As we all begin to cautiously emerge from our homes and attempt to return to normalcy – we cannot help but notice those we have lost and face the reality that they are gone. COVID-19 did not just take our loved ones away from us, it took away our ability to comfort them in their last days and it took away many of the things we would normally do to honor their life and process their death.
For those who loved someone in a long-term care facility, this feeling is only amplified. It wasn’t just the week before their loved one was hospitalized with severe COVID-19 symptoms, in some cases it had been months since they last held their loved one’s hand. The death toll in these facilities - among both residents and their direct caregivers – was devastating.
The human impact extends beyond those who lost someone living in a nursing home. Families whose loved ones survived this first wave of COVID-19 are still unable to visit. Their concern and frustration are growing. Efforts to facilitate communication using technology are cumbersome and in many instances have proven ineffective. The residents of nursing homes throughout the country continue to suffer in ways we are still grappling to understand.
At the same time, regulators and facility administrators are still struggling to figure out how to balance their responsibility to protect people entrusted with their care. On March 13th, the CDC issued guidance to nursing homes across the country to restrict all visitors effective immediately. The New Jersey Department of Health reiterated that guidance the same day and in a sudden moment families across our nation were separated from each other. We believe this decision was made to try to protect the most vulnerable among us and we will spend decades analyzing this decision, the timing of it, and the effectiveness of it.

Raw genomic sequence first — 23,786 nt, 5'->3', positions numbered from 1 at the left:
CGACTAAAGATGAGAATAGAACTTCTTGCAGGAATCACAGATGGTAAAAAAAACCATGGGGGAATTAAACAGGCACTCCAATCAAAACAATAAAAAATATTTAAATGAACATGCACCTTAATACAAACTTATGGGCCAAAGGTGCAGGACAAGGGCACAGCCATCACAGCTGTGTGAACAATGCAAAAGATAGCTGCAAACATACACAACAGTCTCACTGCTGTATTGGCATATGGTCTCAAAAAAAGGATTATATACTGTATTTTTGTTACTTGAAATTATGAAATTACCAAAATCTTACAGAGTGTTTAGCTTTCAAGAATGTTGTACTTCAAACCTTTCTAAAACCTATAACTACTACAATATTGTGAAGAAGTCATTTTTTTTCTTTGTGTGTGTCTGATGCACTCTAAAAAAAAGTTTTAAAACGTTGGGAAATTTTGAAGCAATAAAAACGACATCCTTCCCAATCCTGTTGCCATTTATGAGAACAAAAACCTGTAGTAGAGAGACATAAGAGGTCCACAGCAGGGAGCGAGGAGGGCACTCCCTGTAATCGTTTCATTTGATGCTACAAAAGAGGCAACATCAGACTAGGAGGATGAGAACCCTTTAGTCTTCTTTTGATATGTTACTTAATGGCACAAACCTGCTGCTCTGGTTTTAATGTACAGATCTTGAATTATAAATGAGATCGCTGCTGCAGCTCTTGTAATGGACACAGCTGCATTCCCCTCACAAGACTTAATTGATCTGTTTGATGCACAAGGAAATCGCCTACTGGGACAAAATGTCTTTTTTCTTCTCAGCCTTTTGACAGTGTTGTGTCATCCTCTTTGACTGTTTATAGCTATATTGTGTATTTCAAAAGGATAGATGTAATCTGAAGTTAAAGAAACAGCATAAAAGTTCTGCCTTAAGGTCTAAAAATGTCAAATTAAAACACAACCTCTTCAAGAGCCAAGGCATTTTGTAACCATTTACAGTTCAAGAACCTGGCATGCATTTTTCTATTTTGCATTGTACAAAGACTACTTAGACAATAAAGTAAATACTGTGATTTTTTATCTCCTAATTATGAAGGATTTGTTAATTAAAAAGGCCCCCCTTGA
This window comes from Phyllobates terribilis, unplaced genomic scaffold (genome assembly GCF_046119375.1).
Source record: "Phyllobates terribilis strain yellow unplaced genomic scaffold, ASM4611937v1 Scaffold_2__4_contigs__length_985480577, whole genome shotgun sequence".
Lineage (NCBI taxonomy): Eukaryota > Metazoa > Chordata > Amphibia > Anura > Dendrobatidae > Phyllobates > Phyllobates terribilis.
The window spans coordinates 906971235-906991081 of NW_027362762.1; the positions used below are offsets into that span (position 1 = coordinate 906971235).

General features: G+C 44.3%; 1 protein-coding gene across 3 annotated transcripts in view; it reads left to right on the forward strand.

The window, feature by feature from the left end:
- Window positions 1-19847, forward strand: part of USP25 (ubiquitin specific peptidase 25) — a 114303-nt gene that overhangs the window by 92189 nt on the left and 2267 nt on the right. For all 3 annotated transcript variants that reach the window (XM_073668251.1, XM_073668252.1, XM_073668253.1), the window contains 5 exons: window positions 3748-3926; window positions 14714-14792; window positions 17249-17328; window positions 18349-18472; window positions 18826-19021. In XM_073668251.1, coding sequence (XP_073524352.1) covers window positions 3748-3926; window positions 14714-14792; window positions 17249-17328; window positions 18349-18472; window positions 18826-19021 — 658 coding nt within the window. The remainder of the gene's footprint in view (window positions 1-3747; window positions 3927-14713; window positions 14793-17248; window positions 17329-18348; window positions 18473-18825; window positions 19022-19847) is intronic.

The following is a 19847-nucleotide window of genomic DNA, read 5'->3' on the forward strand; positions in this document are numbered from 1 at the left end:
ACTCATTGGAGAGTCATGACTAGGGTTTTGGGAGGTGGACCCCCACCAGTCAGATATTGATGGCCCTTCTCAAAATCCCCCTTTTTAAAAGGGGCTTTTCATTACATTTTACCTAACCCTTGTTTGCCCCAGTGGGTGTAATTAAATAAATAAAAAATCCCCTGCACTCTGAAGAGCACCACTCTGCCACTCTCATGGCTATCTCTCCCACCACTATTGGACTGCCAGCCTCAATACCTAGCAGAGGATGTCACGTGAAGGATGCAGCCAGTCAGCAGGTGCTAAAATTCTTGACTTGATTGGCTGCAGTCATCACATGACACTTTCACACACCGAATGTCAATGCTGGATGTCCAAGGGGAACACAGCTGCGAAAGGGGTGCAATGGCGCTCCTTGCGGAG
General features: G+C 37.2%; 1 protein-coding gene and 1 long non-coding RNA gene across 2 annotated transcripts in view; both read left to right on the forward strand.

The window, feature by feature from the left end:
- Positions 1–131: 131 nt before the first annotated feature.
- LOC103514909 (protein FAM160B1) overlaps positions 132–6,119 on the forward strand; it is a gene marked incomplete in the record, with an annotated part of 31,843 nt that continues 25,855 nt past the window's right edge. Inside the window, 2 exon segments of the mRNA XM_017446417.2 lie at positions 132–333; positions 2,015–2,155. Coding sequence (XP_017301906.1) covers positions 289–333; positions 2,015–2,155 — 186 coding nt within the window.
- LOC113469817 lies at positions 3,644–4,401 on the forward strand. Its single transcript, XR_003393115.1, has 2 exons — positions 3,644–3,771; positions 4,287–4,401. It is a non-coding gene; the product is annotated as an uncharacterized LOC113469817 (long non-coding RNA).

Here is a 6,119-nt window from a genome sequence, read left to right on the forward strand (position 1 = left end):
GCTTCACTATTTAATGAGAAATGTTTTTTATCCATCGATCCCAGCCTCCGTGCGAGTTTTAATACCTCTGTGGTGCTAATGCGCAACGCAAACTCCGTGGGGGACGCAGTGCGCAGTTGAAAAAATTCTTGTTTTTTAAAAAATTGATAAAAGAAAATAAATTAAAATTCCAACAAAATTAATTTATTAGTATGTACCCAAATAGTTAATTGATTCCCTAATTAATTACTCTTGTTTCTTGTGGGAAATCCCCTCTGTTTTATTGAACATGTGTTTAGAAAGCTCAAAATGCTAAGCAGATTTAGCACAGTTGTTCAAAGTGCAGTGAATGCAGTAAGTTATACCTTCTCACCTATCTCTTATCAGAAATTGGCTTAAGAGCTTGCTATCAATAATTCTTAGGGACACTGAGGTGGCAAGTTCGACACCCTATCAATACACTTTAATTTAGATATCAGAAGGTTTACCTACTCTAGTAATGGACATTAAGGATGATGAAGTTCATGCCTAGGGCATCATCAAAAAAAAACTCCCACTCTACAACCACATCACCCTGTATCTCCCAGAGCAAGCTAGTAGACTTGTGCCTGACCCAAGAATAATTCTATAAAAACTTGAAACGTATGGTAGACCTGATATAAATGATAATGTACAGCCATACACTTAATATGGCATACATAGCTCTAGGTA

As a state, as a nation, and as a world we will revisit all of the decisions made during the last six months recognizing that we are not out of the woods yet and we all need to work together quickly and cooperatively to prepare for the next wave or the next novel pandemic. We can do better – we must do better.
We credit Gov. Phil Murphy for taking the critical first step to engage independent experts to review New Jersey’s long-term care infrastructure, identify weaknesses and provide specific actions needed to prevent future tragedy. We are committed to working with Governor Murphy, Senate President Steve Sweeney, Assembly Speaker Craig Coughlin and our colleagues to review these recommendations.
While the Manatt firm’s report on long-term care facilities in New Jersey brought new considerations to light, many of these assessments are not new. We can only hope that they serve as a wakeup call to the legislature to act. We are also committed to working with our leadership and colleagues to learn from those who were in the trenches, living and working in our nursing homes.
We hope to afford industry leaders and public health experts the opportunity to candidly reflect on the factors that contributed to the demise of so many long-term care residents and share how they believe, knowing all that they now know today, how we could do better. We hope to learn best practices implemented throughout the world and focus the discussion on saving human lives while balancing the importance of maintaining family connections in an incredibly vulnerable segment of our state’s population. Together, we are authoring legislation in collaboration with the Manatt report’s recommendations.
As chair of the Senate Health, Human Services and Senior Citizens and the Assembly Aging and Senior Services committees, we will participate and lead hearings held in our respective chambers to learn from experts and advocates about what measures need to be taken to bolster our long-term care infrastructure.
While this crisis has exacerbated the shortcomings in our infrastructure, it certainly did not create them. We are committed to creating a resilient and stabilized system that is equipped with workplace protections, adequate staffing and the proper protocols to prevent future tragedy.
Sen. Joseph Vitale represents the 19th Legislative District.
Assemblywoman Valerie Vainieri-Huttle represents the 37th Legislative District.